Teaching Statistics is pleased to announce that the article entitled “How learners produce data from text in classifying clickbait” by Nicholas J. Horton, Jie Chao, Phebe Palmer and Willam Finzer published in the Teaching Data Science and Statistics: Re-thinking Learners’ Reasoning with Non-traditional Data special issue has been awarded the Peter Holmes prize for 2023.
The aim of this prize is to highlight excellence in motivating practical classroom activity. There has been much said in recent years on involving students in accessing and working with complex, messy, non-traditional, and unstructured data, including visuals and text. Classification of text is not new, but how can we obtain meaning of interest rather than just coding of words and phrases? How can we represent human understanding in extracting features or attributes from a text string to be used as lower level characteristics suitable for computers and how can we help students develop such skills?
Within the context of a larger research project, and with reference to work in text analytics, AI and how learning occurs, this article outlines a developmental student activity to build such skills in natural language processing in a social media context that is sure to greatly engage students, namely distinguishing between news items and misinformation in the form of clickbaiting, defined as headlines that appear in emails or web pages that are designed primarily to get you to click so that you will view advertising on a site. The article describes the scenarios through which the students moved, using and reporting their own words to illustrate their progression. After students were presented with a professional context and the need to identify clickbait, they were then asked to collaboratively classify a few headlines as clickbait or news, agreeing on why. Students were then given a larger set and asked to again agree on distinguishing features which could be used to train others. In the final stage, students classified a large number of headlines, with prompts to assist in making connections between human-perceivable and computer-extractable features.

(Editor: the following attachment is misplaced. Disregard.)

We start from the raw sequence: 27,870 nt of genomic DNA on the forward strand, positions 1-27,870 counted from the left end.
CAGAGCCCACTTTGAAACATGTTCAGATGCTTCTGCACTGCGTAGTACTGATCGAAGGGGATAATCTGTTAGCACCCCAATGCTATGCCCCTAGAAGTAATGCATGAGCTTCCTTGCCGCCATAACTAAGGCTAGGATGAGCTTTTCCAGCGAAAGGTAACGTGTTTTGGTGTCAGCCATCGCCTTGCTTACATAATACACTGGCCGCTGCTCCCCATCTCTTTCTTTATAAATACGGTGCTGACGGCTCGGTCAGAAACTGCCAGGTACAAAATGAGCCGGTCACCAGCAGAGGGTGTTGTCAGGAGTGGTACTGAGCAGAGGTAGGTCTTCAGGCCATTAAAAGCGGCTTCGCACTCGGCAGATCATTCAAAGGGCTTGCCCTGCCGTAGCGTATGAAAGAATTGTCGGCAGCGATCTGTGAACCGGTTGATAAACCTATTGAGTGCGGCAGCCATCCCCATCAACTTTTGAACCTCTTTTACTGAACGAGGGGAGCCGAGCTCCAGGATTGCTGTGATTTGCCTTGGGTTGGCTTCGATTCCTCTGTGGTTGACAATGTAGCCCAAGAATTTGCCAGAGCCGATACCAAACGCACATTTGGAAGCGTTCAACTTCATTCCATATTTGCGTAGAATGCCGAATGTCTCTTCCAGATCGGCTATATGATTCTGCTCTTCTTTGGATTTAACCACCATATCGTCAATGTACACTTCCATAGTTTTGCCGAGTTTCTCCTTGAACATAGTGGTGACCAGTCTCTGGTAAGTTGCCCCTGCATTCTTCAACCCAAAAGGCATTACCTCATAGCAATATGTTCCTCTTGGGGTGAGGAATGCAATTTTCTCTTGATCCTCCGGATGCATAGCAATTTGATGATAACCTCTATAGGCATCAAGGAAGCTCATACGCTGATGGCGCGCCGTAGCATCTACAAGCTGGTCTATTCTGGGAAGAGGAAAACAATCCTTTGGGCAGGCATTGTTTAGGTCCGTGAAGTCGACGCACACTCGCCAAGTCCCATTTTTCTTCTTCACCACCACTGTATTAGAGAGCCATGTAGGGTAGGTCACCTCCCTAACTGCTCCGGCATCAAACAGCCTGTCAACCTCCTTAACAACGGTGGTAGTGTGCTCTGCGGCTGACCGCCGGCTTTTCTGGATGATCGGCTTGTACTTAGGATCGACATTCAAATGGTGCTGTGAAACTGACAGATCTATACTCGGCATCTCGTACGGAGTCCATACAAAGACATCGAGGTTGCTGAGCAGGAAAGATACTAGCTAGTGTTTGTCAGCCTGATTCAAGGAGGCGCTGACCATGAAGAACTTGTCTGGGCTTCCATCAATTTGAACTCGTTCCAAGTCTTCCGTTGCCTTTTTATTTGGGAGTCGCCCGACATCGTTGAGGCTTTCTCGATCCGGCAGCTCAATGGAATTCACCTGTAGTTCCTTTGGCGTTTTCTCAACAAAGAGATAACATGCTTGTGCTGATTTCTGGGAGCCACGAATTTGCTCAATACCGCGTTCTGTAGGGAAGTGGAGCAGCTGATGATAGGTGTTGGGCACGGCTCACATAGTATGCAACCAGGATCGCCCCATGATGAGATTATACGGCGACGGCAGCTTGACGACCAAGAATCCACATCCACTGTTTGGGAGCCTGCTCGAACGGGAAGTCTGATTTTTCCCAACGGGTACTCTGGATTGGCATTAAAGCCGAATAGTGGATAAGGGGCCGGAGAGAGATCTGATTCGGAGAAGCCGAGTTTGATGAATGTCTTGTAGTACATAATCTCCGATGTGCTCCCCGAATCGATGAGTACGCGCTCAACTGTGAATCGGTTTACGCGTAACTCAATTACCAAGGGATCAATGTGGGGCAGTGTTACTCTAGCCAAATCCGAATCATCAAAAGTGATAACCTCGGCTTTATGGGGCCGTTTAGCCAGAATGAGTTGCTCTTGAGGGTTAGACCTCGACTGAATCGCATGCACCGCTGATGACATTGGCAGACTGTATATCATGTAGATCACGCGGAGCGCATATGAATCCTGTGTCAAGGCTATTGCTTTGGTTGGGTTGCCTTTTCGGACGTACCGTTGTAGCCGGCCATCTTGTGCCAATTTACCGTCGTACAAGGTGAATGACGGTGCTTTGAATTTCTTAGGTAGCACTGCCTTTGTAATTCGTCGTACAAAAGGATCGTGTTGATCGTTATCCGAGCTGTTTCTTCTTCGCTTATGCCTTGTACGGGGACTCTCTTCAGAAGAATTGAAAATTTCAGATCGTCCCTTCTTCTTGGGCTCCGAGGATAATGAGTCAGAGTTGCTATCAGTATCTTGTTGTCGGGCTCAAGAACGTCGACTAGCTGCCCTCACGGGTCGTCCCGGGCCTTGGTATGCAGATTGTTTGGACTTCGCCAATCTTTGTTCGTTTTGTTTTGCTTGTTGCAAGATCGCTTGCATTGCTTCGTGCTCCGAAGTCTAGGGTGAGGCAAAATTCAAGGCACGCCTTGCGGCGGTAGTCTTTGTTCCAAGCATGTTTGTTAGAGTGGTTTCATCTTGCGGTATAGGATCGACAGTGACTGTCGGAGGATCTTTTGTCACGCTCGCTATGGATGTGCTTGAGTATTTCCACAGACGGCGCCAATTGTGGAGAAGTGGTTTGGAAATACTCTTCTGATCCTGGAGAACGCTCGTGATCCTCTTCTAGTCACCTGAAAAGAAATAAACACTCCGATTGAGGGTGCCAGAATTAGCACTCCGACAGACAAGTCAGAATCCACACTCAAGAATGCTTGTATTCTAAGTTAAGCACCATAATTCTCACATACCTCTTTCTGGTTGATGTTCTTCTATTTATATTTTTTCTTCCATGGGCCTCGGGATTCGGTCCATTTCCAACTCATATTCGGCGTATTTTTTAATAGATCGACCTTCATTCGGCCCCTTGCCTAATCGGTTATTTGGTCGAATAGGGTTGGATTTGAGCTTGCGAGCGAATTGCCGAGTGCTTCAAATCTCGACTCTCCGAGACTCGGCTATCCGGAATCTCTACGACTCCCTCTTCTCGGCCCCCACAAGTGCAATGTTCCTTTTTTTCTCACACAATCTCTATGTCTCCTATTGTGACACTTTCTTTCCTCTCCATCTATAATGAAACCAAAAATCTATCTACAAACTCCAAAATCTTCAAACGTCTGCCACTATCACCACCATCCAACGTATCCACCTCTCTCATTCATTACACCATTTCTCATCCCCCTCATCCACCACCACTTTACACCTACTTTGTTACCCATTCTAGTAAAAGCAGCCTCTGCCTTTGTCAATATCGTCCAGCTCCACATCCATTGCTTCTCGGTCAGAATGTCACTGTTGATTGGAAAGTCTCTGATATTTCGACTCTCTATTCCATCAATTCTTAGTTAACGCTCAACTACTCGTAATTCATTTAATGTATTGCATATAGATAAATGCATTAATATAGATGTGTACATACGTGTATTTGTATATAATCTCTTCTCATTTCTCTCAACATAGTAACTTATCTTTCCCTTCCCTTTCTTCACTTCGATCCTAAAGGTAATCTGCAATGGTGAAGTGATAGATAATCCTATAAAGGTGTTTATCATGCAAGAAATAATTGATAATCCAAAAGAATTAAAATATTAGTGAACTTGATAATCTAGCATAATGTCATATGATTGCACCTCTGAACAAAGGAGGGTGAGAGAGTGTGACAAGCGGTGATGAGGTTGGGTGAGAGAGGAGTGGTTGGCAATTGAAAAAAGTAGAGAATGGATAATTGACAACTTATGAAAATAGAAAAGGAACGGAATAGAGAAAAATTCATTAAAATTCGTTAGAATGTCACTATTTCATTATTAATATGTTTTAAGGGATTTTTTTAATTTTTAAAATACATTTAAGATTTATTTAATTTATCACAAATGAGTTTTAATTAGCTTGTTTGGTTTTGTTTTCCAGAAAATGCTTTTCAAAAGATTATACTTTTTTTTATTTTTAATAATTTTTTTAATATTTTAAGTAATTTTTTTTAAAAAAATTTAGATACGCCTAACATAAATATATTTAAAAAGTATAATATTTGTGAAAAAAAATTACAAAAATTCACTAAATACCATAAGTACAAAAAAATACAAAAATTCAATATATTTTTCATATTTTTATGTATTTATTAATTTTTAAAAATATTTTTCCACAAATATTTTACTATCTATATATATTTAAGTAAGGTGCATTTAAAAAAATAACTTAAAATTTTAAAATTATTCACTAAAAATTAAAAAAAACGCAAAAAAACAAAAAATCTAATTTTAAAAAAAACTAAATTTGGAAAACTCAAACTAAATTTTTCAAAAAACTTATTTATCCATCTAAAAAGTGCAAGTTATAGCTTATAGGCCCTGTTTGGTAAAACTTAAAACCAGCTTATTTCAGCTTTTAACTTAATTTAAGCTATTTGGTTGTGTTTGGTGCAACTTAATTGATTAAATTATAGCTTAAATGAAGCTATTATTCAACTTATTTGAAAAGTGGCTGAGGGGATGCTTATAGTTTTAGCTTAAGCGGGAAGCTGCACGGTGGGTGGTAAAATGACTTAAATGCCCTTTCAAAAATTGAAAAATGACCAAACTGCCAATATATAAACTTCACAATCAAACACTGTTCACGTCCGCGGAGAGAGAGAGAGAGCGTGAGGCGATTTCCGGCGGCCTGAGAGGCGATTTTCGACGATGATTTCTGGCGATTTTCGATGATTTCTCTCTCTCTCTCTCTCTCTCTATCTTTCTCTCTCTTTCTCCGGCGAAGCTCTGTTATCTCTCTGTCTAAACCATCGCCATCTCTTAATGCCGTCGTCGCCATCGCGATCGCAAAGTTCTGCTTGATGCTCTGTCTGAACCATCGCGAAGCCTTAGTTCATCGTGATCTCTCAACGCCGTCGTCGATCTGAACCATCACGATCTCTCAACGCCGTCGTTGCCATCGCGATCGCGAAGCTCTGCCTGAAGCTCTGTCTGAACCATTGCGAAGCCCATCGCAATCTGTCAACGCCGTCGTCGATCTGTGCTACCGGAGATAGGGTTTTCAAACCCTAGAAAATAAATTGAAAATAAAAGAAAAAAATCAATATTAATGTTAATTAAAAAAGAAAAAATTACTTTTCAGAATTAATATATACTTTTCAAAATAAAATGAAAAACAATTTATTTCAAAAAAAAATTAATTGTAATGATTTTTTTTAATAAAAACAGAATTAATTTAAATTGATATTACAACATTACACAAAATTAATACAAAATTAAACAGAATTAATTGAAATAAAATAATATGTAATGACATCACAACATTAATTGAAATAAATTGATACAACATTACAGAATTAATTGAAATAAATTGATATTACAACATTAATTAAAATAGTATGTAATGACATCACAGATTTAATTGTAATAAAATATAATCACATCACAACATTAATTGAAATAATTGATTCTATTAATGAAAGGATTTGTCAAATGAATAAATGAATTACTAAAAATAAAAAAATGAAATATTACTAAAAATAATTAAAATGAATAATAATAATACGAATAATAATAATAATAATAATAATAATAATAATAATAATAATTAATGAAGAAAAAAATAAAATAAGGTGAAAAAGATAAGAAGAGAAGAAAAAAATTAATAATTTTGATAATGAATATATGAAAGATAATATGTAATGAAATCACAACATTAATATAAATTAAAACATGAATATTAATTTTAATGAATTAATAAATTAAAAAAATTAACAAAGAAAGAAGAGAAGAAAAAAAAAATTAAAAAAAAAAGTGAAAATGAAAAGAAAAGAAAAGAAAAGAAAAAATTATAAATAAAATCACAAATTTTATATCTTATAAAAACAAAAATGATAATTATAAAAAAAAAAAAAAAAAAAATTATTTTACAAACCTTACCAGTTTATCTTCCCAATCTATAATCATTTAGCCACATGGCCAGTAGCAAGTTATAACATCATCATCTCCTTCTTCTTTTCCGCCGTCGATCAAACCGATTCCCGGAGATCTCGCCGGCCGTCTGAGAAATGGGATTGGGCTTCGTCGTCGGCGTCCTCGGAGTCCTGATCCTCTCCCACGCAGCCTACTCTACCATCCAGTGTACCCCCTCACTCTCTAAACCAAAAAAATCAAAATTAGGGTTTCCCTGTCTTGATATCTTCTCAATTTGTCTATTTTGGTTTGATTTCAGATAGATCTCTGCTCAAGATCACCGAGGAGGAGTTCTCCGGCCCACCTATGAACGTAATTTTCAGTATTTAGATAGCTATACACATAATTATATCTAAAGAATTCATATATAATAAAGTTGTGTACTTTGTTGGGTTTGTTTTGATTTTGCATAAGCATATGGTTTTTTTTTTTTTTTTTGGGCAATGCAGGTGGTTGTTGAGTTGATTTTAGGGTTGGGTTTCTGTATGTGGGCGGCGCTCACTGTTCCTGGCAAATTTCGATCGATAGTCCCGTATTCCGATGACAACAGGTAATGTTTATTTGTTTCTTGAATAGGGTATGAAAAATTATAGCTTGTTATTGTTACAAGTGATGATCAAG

As the authors comment, this approach can be adapted to school or tertiary level, and a link is provided to a CODAP document to assist those wishing to use this example. Overall, this article embodies the aim and spirit of the Peter Holmes prize in an excellent example of a highly contemporary and engaging context for students to collaboratively and authentically develop understanding of features of text as data, and to begin developing skills in designing text classifications to represent human understanding.
History of the prize
The aim of this prize is to highlight excellence in motivating practical classroom activity. It is a fitting tribute to Peter Holmes who was a pioneer, leader, developer, evaluator and tireless advocate over many decades for the teaching of statistical practice and thinking across school levels and disciplines. He also cogently argued for these at foundational and introductory levels post-school. His advocacy of data investigations in UK school curricula in the 1970’s became the Plan, Collect, Process, Discuss (PCPD) description of the statistical data investigation process whose well-established role in statistical education pedagogy and practice is now being matched by similar advocacy in data science. Peter was Director of the Schools Council Project on Statistics Education at the University of Sheffield from 1975-1980. In 1978 the Teaching Statistics Trust was established, with Peter one of the first trustees, and the first editor of Teaching Statistics established by the Trust. Peter became the inaugural Director of the Centre for Statistical Education set up in 1983 jointly by University of Sheffield and Sheffield Hallam University, co-chaired by Vic Barnett and Warren Gilchrist. In 1995 when this became the RSSCSE (Royal Statistical Society Centre for Statistical Education) and moved first to Nottingham University and then, in 1999, to Nottingham Trent University, Peter continued his work with the Centre, contributing to resources, reports and dedication to every aspect of good practice in teaching statistics. He was truly inspirational in everything he did.
We are pleased to honour Peter Holmes’ lifetime of achievements in teaching statistics through this prize.